Hey there legs chill out! #RestlessLegs

You may be wondering what I am on about, and trust me you are in for a delight with this one.

Just as you settle down, firstly baby thinks it is party time, then when baby settles the Restless Legs kick in.

What is it?

If you feel an uncontrollable urge to move your legs to relieve crawling, tingling, or burning sensations, you probably have restless legs syndrome (RLS).

You’re not alone. One study of more than 600 pregnant women found that over 16 percent reported symptoms of RLS.

Symptoms usually show up when you’re at rest, especially right before you fall asleep or when you’ve been sitting still for long periods, such as at the movies or during a long car ride. Most of the time, you’ll feel the symptoms of RLS in your lower legs, but some women feel it in their feet, thighs, arms, or hands, too.

Moving your limbs brings immediate relief, but the sensations return when you stop moving. Needless to say, this can be very uncomfortable and frustrating, especially when you’re trying to sleep. If RLS keeps you from sleeping night after night, you could end up seriously fatigued.

Fortunately for women who develop RLS during pregnancy, it’s temporary. The symptoms typically peak when you’re 7 or 8 months pregnant and disappear altogether by the time you deliver your baby or within a month afterward.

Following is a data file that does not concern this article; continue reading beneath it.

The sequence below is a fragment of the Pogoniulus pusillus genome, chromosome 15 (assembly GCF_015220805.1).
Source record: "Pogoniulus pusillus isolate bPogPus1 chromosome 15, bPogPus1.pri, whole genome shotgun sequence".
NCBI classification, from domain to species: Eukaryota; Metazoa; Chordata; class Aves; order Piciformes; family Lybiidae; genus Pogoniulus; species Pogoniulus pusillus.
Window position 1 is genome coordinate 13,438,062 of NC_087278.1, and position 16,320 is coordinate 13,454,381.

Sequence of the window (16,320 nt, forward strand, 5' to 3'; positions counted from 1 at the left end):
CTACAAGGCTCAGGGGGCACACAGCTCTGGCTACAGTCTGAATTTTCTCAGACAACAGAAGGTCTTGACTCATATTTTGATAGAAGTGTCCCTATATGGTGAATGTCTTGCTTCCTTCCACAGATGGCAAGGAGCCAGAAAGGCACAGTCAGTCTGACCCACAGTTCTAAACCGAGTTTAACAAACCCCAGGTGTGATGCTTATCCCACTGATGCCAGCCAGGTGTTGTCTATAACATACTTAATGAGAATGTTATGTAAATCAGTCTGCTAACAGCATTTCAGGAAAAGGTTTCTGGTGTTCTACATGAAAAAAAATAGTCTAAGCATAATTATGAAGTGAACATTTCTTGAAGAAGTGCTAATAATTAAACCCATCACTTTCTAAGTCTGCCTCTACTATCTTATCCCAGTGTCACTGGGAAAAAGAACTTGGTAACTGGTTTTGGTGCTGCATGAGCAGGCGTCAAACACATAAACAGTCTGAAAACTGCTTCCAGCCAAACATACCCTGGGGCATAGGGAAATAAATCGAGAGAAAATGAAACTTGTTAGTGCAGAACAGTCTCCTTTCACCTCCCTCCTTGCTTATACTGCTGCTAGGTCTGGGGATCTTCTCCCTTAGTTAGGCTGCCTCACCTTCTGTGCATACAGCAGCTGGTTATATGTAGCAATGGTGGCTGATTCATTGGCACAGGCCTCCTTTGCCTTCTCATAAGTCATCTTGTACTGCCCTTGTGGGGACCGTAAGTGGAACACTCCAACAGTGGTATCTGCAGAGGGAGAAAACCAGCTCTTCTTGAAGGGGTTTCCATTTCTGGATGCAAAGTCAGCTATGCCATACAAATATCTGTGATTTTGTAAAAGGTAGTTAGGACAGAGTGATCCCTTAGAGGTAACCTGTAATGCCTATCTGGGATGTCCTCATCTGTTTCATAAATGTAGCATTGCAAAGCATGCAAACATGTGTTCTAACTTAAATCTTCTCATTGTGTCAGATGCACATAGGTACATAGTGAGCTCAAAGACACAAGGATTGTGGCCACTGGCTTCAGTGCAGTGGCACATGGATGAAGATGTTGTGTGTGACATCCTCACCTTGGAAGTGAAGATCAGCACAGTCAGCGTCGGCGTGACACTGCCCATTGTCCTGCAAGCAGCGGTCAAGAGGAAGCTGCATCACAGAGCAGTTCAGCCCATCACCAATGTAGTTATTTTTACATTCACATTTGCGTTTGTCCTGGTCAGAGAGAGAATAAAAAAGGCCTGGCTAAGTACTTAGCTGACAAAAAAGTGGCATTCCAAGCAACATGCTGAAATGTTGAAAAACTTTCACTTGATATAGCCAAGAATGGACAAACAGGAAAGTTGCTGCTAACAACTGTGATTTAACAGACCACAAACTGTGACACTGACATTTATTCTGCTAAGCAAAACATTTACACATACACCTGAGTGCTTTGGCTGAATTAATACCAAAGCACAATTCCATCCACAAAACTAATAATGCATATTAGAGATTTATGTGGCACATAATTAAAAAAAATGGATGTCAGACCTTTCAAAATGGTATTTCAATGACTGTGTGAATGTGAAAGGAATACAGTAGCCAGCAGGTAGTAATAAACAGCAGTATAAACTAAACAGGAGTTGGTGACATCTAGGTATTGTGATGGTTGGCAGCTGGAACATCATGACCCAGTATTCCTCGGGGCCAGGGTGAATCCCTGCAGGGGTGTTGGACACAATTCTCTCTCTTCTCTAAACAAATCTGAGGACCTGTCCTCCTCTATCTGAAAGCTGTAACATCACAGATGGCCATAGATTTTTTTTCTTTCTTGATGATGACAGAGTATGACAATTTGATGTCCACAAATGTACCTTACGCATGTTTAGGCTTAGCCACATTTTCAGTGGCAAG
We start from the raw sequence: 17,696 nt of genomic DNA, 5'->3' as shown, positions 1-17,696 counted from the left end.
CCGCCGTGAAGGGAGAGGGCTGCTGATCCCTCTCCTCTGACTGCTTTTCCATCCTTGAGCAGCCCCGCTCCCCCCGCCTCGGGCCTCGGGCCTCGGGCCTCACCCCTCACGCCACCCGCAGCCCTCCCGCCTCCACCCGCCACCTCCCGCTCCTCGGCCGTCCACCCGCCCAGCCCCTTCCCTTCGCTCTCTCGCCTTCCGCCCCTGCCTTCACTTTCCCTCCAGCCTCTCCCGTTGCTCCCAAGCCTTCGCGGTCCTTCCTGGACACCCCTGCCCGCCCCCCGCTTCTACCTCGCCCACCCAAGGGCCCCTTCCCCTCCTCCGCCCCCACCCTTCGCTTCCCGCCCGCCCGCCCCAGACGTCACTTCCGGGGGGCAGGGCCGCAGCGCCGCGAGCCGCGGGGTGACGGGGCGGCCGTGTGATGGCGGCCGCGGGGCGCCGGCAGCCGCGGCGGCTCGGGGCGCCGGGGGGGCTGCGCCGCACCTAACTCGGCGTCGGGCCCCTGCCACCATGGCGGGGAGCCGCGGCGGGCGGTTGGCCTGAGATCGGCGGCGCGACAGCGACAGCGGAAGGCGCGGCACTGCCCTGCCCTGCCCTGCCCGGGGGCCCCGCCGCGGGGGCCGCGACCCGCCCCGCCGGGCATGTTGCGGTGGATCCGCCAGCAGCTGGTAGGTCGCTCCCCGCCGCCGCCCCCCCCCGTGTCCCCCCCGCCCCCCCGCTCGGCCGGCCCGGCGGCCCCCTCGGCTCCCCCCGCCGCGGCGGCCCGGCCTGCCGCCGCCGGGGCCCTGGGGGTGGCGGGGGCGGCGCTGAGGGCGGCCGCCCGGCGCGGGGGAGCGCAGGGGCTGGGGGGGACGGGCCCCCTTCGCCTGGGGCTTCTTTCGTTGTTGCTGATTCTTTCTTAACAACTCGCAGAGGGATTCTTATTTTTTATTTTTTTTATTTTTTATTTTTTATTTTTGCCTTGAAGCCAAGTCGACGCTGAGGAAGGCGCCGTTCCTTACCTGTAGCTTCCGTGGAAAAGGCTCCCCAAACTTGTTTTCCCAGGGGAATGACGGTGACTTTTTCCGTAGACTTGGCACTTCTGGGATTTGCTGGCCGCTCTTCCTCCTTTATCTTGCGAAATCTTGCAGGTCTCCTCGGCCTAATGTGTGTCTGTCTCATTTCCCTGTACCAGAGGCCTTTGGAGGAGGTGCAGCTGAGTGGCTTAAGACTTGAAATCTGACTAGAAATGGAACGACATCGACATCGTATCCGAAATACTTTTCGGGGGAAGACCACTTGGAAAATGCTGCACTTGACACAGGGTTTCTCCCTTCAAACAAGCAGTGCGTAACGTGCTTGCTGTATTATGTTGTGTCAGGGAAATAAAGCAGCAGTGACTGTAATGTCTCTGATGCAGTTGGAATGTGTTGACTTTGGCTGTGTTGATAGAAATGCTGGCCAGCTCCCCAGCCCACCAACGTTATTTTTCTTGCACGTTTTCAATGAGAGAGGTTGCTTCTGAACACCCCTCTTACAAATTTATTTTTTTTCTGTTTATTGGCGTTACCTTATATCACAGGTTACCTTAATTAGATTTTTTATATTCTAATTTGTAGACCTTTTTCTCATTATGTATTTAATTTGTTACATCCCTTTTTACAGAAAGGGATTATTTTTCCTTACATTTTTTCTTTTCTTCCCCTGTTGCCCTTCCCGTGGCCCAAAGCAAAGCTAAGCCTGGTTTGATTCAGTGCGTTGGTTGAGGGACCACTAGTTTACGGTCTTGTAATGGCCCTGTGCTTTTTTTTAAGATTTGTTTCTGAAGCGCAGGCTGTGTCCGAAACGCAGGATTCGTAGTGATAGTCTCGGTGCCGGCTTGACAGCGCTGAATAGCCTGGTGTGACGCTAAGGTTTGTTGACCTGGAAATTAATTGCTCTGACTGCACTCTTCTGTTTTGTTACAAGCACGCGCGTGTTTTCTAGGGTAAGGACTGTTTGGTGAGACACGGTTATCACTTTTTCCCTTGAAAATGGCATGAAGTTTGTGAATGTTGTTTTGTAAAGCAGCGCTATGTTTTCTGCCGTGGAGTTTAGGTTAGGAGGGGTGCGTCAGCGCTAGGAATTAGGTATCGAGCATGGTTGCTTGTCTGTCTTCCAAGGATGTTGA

What causes restless legs syndrome
No single cause has been identified, but research is ongoing. In addition to affecting a good number of pregnant women, RLS affects men, children, and women who aren’t pregnant. And it seems to run in families. For women who already have RLS, it usually gets worse during pregnancy.

No one knows why women who’ve never had RLS develop it during pregnancy, but there are a number of theories. Iron deficiency, folate deficiency, hormonal changes (specifically a rise in estrogen), and circulatory changes are all possible culprits.

 

Things that help:

  • I have been using the tonic water beefore bed theory and it has held them off, but also try:
  • Ask your doctor or midwife about trying supplements such as iron, magnesium, vitamin B12, or folate. Depending on the quantities in your prenatal vitamin, your practitioner may or may not want you to take more.
  • Some women find it helpful to stretch their legs, get a massage, use hot or cold packs, take warm baths, or practice relaxation techniques. Maybe your significant other will massage or rub your legs until you fall asleep. For lots more tips from moms-to-be, read our article aboutcoping with restless legs syndrome.
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